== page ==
Poof! Gone with the wind. Today, no scientist concerned with putting research into action that has a tangible real-world benefit has much time for wonder.

They are interested in incredible new discoveries! This is a polite but misleading way to say: they are looking for mastery and eventually for political power.

That the control of non-human nature has been central to modern science and “applied science,” as engineering was called when I was an undergraduate, is obvious enough. Indeed, such control has for centuries practically defined modern science. That control of human nature is central today is apparent with the replacement of parents with the exciting first-of-its-kind One Child Every Child research initiative — and thousands of others.

Another way of understanding what the Office of Advancement is really selling is to wonder about the place of the humanities in today’s technologically exciting university.

In the very old days, the purpose of education was to search for an account of the best way of living. This understanding was introduced by Socrates and (I can attest) still has a certain appeal to undergraduates today, though not to administrators.

Such an understanding of education was far removed from the clichés about learning how to use technological power for good or bad purposes. Nor was such an education democratic or even practical. Not everyone could appreciate the best way to live. And the example of Socrates, executed by his fellow Athenians, led many intelligent persons to avoid even raising the question. They preferred to retreat to the safety of an irrelevant ivory tower.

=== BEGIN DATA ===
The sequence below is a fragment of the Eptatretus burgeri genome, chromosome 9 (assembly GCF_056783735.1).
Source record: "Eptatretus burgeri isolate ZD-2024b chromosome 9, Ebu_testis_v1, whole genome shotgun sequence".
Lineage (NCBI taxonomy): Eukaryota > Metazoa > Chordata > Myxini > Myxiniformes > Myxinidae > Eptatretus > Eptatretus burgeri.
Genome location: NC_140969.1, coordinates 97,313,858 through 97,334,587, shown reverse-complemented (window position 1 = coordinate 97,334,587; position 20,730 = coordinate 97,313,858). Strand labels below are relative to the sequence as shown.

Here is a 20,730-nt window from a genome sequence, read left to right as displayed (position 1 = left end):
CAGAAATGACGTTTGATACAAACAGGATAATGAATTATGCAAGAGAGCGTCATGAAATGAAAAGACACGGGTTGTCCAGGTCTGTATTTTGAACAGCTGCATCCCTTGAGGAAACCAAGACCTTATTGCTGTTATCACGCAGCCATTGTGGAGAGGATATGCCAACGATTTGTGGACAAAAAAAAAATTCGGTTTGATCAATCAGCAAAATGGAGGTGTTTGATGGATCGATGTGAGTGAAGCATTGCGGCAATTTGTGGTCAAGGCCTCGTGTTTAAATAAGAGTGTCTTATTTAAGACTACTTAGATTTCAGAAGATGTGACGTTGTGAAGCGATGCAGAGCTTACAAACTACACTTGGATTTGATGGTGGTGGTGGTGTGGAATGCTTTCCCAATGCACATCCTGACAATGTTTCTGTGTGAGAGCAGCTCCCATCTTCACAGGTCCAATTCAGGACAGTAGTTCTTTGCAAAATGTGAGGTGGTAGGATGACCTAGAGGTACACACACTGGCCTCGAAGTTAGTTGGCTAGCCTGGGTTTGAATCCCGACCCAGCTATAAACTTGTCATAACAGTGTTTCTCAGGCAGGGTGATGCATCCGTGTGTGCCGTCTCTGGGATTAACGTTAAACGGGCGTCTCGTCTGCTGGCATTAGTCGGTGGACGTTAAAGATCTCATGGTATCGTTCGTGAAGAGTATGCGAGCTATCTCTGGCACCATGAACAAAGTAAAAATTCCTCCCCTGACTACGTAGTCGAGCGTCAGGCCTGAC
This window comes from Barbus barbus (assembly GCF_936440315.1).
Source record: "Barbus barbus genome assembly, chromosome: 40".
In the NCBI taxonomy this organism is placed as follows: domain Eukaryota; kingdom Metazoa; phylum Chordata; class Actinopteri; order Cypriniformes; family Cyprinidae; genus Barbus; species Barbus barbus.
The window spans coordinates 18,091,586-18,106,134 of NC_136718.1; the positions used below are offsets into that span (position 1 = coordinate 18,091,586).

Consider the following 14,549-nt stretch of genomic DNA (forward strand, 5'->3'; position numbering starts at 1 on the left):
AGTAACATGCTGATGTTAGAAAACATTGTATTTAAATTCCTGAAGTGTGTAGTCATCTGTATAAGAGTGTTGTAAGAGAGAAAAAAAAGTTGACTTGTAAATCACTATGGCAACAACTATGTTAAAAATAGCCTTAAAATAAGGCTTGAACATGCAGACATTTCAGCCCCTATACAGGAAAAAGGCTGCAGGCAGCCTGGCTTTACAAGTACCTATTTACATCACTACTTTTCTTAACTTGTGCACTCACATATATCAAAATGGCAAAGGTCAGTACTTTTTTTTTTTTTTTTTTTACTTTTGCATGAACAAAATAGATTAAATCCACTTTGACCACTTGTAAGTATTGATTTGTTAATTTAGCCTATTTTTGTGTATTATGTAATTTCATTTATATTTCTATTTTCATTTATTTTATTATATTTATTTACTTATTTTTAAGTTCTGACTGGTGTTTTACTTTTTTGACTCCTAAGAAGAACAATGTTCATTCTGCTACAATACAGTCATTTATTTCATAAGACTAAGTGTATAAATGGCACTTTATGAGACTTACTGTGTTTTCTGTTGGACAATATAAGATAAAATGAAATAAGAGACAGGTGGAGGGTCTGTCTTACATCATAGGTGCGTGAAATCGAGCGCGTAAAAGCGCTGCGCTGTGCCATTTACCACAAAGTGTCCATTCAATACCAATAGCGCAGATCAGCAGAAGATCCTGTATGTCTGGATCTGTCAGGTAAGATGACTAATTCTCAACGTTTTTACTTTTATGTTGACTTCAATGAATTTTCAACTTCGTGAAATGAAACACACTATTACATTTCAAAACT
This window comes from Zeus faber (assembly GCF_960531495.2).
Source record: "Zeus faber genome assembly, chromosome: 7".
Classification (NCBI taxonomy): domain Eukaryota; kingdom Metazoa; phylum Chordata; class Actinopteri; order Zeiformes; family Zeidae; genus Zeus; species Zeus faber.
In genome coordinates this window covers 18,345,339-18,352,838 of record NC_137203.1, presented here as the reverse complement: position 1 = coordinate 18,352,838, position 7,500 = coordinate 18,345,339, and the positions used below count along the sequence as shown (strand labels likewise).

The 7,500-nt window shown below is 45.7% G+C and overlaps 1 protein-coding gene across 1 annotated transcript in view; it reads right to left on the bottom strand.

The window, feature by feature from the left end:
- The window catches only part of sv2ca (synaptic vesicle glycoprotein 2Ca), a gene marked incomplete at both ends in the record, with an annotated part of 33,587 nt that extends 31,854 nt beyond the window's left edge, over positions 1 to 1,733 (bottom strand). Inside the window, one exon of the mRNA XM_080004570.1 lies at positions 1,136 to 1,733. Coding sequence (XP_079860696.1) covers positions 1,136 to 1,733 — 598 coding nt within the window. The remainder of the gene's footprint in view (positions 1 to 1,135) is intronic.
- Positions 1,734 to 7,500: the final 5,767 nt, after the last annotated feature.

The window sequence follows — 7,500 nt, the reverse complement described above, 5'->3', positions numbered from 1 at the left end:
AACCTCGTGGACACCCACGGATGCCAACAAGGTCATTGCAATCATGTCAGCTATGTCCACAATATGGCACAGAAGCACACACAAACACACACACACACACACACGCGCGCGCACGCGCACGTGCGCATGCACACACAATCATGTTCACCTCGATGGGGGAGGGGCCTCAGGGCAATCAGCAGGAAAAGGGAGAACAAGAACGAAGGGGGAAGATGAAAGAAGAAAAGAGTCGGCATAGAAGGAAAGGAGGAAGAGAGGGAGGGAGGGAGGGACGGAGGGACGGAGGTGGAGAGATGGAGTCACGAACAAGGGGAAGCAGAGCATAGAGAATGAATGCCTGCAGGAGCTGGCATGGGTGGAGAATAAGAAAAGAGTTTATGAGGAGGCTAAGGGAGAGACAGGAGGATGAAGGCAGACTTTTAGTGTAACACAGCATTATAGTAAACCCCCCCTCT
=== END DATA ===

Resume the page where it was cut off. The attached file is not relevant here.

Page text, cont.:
By its concern with the best way of living, one of the old tasks of the humanities was to wonder about the purpose of the human community, especially the most familiar one, one’s city or province. That question has been answered or pre-empted by the Office of Advancement: technical efficiency will provide exciting new discoveries, both here and around the world. We are all globalists now!

The only cost, which the Office of Advancement is eager to pay, is that we avoid thinking about what the standards of excellence might be. They are self-evident, are they not? That’s why it’s all about real-world impact. Under such conditions, there can be no question of defective standards or phoney standards. Experiences of deprival because of defective standards simply do not arise.

No doubt, Canada’s entrepreneurial university is leading the way into a world of technological masters and incredible change. Whether finding solutions to society’s grand challenges and all the rest is a worthy task for thoughtful human beings is a question never asked, not least of all because those devoted to incredible new discoveries are temperamentally and educationally ill equipped even to acknowledge the issue.

The endpoint of a STEM-controlled university, the real goal towards which the Office of Advancement is advancing, is the destruction of the very purpose of the university. That’s what the Office of Advancement wants its suckers to support.

Dr. Barry Cooper is a Professor of Political Science at the University of Calgary, author of 35 books and 200 studies, and is a Fellow of the Aristotle Foundation for Public Policy and the Royal Society of Canada.